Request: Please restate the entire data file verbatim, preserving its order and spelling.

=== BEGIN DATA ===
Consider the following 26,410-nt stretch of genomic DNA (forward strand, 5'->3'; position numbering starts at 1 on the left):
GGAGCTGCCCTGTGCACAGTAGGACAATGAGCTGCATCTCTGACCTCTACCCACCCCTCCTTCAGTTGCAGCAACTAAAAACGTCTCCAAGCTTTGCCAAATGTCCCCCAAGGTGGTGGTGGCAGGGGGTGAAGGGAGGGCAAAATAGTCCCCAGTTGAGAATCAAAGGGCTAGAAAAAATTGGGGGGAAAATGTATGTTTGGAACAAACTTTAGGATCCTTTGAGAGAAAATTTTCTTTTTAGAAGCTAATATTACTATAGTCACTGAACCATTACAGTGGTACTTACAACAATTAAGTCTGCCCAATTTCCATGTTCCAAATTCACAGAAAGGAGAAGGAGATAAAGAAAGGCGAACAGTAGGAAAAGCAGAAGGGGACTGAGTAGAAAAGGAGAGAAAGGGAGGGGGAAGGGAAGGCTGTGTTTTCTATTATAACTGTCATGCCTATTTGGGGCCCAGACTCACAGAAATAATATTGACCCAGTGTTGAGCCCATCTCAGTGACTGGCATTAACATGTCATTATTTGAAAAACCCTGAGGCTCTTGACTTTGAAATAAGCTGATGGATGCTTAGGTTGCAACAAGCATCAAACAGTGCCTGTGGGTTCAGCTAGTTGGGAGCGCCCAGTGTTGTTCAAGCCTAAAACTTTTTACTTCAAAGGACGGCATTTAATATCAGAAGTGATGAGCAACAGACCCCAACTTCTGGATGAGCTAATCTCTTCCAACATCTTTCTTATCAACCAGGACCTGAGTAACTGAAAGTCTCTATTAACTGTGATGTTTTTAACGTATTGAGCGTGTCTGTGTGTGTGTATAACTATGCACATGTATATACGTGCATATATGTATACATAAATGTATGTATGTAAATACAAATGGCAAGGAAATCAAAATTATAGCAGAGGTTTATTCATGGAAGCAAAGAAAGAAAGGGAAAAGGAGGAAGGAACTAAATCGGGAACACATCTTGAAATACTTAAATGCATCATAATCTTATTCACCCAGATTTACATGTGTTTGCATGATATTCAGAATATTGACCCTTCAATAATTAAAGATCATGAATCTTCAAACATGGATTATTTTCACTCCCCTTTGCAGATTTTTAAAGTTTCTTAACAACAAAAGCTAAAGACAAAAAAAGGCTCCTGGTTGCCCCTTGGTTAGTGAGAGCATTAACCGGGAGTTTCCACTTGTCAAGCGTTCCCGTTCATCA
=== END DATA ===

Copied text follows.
Consider the following 26,410-nt stretch of genomic DNA (forward strand, 5'->3'; position numbering starts at 1 on the left):
GGAGCTGCCCTGTGCACAGTAGGACAATGAGCTGCATCTCTGACCTCTACCCACCCCTCCTTCAGTTGCAGCAACTAAAAACGTCTCCAAGCTTTGCCAAATGTCCCCCAAGGTGGTGGTGGCAGGGGGTGAAGGGAGGGCAAAATAGTCCCCAGTTGAGAATCAAAGGGCTAGAAAAAATTGGGGGGAAAATGTATGTTTGGAACAAACTTTAGGATCCTTTGAGAGAAAATTTTCTTTTTAGAAGCTAATATTACTATAGTCACTGAACCATTACAGTGGTACTTACAACAATTAAGTCTGCCCAATTTCCATGTTCCAAATTCACAGAAAGGAGAAGGAGATAAAGAAAGGCGAACAGTAGGAAAAGCAGAAGGGGACTGAGTAGAAAAGGAGAGAAAGGGAGGGGGAAGGGAAGGCTGTGTTTTCTATTATAACTGTCATGCCTATTTGGGGCCCAGACTCACAGAAATAATATTGACCCAGTGTTGAGCCCATCTCAGTGACTGGCATTAACATGTCATTATTTGAAAAACCCTGAGGCTCTTGACTTTGAAATAAGCTGATGGATGCTTAGGTTGCAACAAGCATCAAACAGTGCCTGTGGGTTCAGCTAGTTGGGAGCGCCCAGTGTTGTTCAAGCCTAAAACTTTTTACTTCAAAGGACGGCATTTAATATCAGAAGTGATGAGCAACAGACCCCAACTTCTGGATGAGCTAATCTCTTCCAACATCTTTCTTATCAACCAGGACCTGAGTAACTGAAAGTCTCTATTAACTGTGATGTTTTTAACGTATTGAGCGTGTCTGTGTGTGTGTATAACTATGCACATGTATATACGTGCATATATGTATACATAAATGTATGTATGTAAATACAAATGGCAAGGAAATCAAAATTATAGCAGAGGTTTATTCATGGAAGCAAAGAAAGAAAGGGAAAAGGAGGAAGGAACTAAATCGGGAACACATCTTGAAATACTTAAATGCATCATAATCTTATTCACCCAGATTTACATGTGTTTGCATGATATTCAGAATATTGACCCTTCAATAATTAAAGATCATGAATCTTCAAACATGGATTATTTTCACTCCCCTTTGCAGATTTTTAAAGTTTCTTAACAACAAAAGCTAAAGACAAAAAAAGGCTCCTGGTTGCCCCTTGGTTAGTGAGAGCATTAACCGGGAGTTTCCACTTGTCAAGCGTTCCCGTTCATCA